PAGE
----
This essay was originally published on Open Salon today and recognized with an Editor's Pick. It has been updated to reflect the fact that an Etch-A-Sketch has erased my brain these last few days and I found and fixed several un-called-for errors. Pardon me.
Also please note that I did not choose the headline for the cover page, and that I found it a little offensive. Not offensive enough to complain, but I stick with my original title here.
When my brother and I were small children, we fought most of the time. It was a blood sport and we loved it. And when we weren’t fighting, we were laughing and up to no good.
And sometimes my mother would just give up and laugh with us. Which was often.
My brother came along when I was two and still craving the attention that comes with being an “only.” I refer to his birth as “The Incident” and, well, I really never got over it.
Our favorite game as children was chicken. Going anywhere in the back seat of whatever Chevrolet sedan my parents owned, my brother and I would be two of The Three Stooges most of the trip. You know that maneuver that Curly and Larry do, the one where they flip their hands and wrists at each other. Nyuk. Nyuk. Nyuk.
So last week in the midst of the tension of my mother’s wake and funeral, some things just struck us as funny.
Anyone who knows us knows the great respect and love my brother and I have for our parents, but there were times when we could hear our mother’s voice floating over the plastic-covered seats of some old Belair saying, “I’ve Had Just About Enough of You Kids.”
We could also hear her laughter; she wasn't the most effective disciplinarian when we were small because she enjoyed our antics, and often encouraged us and sometimes participated.
During the funeral planning, my brother told my father and me a story about a sales call on a new customer who happened to have a wandering eye. Anyone who has ever worked in sales or customer relations knows that there are certain things you just have to ignore. Usually colleagues will prepare you for something that might be a distraction. If they don’t give you the "heads up" there is the distinct possibility that you will end up like Mike Myers in the Austin Powers movie, yelling “Moley, moley, moley” at Fred Savage's growing facial bump.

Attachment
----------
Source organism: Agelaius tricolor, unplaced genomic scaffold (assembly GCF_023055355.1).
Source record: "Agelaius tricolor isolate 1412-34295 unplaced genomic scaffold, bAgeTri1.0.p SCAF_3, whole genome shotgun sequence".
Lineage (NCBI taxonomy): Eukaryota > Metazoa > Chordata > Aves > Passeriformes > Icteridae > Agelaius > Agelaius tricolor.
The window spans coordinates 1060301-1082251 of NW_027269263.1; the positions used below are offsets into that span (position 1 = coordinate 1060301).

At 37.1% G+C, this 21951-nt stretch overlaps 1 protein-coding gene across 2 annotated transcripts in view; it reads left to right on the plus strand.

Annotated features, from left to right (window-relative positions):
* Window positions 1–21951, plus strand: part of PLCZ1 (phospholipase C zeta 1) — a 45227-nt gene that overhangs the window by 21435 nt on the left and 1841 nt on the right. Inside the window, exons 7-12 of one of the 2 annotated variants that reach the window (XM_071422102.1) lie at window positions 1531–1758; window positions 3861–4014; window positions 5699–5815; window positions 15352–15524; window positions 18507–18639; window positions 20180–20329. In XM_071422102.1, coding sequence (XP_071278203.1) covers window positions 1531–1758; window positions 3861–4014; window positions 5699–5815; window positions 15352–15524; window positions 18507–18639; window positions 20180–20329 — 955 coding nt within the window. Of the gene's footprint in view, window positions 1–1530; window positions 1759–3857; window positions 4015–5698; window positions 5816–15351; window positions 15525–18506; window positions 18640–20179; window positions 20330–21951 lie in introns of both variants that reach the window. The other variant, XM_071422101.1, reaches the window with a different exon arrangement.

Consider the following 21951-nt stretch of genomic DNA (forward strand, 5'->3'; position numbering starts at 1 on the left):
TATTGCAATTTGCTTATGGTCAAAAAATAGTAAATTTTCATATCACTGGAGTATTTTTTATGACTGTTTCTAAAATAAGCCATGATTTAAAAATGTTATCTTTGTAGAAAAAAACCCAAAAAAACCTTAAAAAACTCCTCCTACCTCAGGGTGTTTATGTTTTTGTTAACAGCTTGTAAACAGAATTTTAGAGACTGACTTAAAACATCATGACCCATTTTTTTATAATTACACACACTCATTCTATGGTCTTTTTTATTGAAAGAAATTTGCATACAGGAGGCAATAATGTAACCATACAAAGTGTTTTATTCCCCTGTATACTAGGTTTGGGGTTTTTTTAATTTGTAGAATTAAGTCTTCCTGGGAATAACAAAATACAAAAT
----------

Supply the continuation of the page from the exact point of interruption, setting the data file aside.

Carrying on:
There we are at the funeral home, discussing all the plans and particulars for the wake and service. It’s a sad time, so my brother tells us the story of this customer with the wandering eye. He had not been given a "prospect report" by his colleagues and was completely uncertain of which way to look. He had us laughing in the middle of this sad event. I’ve had just about enough of you kids.
My second cousin that we haven’t seen for many years came to the wake. She is my father’s oldest sister’s granddaughter and has beautiful cheekbones that her aging mother and deceased grandmother shared. She is a beautiful woman and we were happy to see her.
However, because of her similarities to my deceased aunt, my brother was taken aback.
He put his hands on his own son’s shoulder, who was standing next to him, and said, “Debbie, this is my second cousin.”
His son said, “No, Dad, I’m your son.” I’ve had just about enough of you kids.
The highlight for me and when I lost it was at the funeral when Wacky Cousin XXXX came in from a neighboring state. My mother’s family is so small she considered cousins of people with whom she shared a long-ago ancestor. This particular cousin shared her great-great-grandfather. My mother stayed close to this branch of the family.
Wacky Cousin XXXXX stepped up to me and said, “Do you remember me? You held my baby for more than two hours at a family reunion in 1970?”
What I thought but didn’t say was, “Yes, I do remember you because you were breastfeeding the child with full boobal nudity in front of all our aging male cousins who were horrified.”
While women across America were expressing their right to openly breastfeed, this feminine mystique had not quite caught on in the rural Midwest.
I was pretty certain then it was an early "wardrobe malfunction," because my cousin really "let the sun shine in" as the music of the day said.
I almost busted a gut right there in the receiving line in front of Mom’s linen-covered casket. I’ve had just about enough of you kids.